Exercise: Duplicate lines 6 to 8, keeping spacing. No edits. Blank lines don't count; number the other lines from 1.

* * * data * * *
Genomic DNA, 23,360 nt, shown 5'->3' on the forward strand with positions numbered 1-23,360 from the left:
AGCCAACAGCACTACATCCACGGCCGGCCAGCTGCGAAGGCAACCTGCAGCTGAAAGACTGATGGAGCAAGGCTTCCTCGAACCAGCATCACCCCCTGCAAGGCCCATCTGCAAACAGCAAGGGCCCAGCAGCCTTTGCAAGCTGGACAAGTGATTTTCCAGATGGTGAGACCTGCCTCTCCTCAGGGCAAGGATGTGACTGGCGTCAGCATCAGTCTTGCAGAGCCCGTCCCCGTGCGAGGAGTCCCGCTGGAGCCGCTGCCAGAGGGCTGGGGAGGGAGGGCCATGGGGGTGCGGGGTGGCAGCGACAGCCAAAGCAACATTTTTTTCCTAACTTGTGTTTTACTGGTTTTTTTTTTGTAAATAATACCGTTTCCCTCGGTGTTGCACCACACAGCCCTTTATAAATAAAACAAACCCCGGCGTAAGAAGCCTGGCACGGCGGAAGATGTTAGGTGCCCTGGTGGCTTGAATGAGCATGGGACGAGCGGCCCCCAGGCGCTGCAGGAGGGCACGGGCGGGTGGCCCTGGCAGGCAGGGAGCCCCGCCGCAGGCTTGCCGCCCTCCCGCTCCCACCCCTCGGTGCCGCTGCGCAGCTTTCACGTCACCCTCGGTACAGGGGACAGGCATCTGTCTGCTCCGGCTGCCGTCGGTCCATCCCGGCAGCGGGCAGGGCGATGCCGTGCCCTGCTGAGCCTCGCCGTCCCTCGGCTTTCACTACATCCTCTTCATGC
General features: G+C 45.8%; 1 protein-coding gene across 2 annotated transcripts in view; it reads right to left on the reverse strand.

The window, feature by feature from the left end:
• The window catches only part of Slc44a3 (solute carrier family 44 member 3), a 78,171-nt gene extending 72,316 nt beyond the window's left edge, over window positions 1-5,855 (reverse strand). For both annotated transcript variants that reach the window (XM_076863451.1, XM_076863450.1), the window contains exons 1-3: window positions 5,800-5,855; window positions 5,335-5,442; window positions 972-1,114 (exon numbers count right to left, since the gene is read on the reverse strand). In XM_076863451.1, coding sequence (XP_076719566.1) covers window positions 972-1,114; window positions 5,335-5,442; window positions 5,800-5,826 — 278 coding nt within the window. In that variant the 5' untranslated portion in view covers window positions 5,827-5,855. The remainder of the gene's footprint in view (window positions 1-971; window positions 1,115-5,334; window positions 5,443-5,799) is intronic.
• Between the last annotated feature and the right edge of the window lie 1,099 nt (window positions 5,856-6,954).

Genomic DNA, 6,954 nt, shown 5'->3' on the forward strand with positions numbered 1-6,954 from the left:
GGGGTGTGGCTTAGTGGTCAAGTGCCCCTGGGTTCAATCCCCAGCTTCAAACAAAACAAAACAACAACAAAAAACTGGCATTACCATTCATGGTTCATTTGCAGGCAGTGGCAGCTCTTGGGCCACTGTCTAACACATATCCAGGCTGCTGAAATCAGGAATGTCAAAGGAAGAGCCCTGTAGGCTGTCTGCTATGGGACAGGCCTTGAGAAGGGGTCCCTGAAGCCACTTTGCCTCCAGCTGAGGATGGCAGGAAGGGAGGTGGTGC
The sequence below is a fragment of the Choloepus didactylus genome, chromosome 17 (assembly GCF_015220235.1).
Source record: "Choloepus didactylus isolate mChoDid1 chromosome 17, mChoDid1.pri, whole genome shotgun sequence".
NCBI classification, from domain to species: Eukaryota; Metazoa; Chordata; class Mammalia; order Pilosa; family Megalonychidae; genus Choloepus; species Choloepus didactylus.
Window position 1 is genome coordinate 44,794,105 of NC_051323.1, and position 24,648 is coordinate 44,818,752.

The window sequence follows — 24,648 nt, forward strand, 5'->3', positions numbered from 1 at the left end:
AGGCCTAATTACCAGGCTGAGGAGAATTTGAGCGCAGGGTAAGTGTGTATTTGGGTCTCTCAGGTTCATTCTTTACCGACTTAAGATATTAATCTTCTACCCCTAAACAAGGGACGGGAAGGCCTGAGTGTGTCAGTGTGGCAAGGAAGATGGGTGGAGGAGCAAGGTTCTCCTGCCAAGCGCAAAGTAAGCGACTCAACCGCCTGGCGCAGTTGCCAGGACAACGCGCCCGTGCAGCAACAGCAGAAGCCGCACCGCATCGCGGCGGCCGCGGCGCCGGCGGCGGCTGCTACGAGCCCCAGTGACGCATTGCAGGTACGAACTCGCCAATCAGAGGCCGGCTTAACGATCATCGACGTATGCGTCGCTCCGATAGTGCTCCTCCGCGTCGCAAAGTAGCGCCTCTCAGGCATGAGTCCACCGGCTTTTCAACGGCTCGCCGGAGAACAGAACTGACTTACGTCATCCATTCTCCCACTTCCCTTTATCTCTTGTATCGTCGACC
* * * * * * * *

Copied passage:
• Between the last annotated feature and the right edge of the window lie 1,099 nt (window positions 5,856-6,954).

Genomic DNA, 6,954 nt, shown 5'->3' on the forward strand with positions numbered 1-6,954 from the left:
GGGGTGTGGCTTAGTGGTCAAGTGCCCCTGGGTTCAATCCCCAGCTTCAAACAAAACAAAACAACAACAAAAAACTGGCATTACCATTCATGGTTCATTTGCAGGCAGTGGCAGCTCTTGGGCCACTGTCTAACACATATCCAGGCTGCTGAAATCAGGAATGTCAAAGGAAGAGCCCTGTAGGCTGTCTGCTATGGGACAGGCCTTGAGAAGGGGTCCCTGAAGCCACTTTGCCTCCAGCTGAGGATGGCAGGAAGGGAGGTGGTGC